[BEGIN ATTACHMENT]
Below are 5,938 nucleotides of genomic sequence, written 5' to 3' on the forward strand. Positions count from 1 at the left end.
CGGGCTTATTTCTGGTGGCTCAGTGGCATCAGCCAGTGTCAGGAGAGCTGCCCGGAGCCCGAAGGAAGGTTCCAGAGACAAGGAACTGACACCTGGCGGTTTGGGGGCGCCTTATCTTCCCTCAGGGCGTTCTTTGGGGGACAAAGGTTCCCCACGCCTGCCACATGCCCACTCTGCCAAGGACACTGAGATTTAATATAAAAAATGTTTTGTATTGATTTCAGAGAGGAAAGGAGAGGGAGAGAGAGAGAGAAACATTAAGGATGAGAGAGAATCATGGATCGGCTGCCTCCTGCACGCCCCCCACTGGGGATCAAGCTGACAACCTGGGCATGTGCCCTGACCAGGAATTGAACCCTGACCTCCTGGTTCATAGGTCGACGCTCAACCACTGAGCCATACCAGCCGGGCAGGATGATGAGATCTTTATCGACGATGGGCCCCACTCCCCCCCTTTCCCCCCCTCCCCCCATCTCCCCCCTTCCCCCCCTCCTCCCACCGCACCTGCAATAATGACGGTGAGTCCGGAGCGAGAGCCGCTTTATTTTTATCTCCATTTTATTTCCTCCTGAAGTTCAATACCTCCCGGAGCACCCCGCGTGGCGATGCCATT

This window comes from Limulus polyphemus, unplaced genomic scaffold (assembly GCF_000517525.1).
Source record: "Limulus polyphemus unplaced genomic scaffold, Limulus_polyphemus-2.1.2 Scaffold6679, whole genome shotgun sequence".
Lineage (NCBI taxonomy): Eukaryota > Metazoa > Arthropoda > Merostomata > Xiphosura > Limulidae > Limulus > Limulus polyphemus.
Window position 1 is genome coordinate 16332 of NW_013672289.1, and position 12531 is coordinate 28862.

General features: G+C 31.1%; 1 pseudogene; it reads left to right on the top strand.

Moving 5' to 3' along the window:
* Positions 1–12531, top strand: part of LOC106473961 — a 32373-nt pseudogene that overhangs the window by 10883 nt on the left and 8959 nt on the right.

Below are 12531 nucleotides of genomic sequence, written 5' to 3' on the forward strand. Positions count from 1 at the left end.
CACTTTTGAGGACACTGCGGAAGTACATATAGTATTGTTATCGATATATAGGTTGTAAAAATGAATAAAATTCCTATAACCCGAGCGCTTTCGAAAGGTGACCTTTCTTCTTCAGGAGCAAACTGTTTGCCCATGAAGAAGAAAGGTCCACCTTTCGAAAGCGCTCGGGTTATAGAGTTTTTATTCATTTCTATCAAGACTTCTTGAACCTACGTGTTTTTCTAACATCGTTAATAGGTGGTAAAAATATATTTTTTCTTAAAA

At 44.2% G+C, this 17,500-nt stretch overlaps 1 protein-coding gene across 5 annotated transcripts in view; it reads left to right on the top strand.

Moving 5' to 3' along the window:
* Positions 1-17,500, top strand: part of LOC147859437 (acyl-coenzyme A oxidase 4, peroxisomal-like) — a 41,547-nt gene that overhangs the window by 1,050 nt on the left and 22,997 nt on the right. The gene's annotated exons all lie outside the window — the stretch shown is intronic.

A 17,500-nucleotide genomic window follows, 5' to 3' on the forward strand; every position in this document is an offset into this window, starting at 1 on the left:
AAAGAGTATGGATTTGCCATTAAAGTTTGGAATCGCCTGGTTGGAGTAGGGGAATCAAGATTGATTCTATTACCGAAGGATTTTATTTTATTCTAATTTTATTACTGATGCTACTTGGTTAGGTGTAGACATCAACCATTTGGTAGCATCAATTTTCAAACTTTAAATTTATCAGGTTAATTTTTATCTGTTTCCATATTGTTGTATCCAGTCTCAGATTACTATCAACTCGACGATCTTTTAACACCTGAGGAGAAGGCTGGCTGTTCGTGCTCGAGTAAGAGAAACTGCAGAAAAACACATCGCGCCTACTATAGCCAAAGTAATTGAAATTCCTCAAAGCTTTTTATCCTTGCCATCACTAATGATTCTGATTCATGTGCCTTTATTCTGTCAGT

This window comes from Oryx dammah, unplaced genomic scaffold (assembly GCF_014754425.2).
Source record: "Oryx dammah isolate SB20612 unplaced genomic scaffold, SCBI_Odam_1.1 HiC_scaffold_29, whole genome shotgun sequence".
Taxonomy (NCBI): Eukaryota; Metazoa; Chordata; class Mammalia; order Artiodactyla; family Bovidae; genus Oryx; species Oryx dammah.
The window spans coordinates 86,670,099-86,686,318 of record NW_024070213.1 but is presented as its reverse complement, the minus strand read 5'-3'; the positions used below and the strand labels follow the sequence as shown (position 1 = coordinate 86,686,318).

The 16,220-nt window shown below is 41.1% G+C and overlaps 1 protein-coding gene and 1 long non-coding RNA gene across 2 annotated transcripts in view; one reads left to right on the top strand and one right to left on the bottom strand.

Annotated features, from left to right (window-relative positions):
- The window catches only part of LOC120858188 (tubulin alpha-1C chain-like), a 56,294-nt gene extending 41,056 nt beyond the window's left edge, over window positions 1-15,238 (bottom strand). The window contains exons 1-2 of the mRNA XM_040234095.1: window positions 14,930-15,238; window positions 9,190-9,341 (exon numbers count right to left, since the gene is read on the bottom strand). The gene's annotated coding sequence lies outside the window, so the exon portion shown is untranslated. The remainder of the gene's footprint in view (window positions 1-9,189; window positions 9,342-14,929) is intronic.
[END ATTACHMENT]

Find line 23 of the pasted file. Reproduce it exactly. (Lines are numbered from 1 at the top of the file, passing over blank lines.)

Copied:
- The window catches only part of LOC120858188 (tubulin alpha-1C chain-like), a 56,294-nt gene extending 41,056 nt beyond the window's left edge, over window positions 1-15,238 (bottom strand). The window contains exons 1-2 of the mRNA XM_040234095.1: window positions 14,930-15,238; window positions 9,190-9,341 (exon numbers count right to left, since the gene is read on the bottom strand). The gene's annotated coding sequence lies outside the window, so the exon portion shown is untranslated. The remainder of the gene's footprint in view (window positions 1-9,189; window positions 9,342-14,929) is intronic.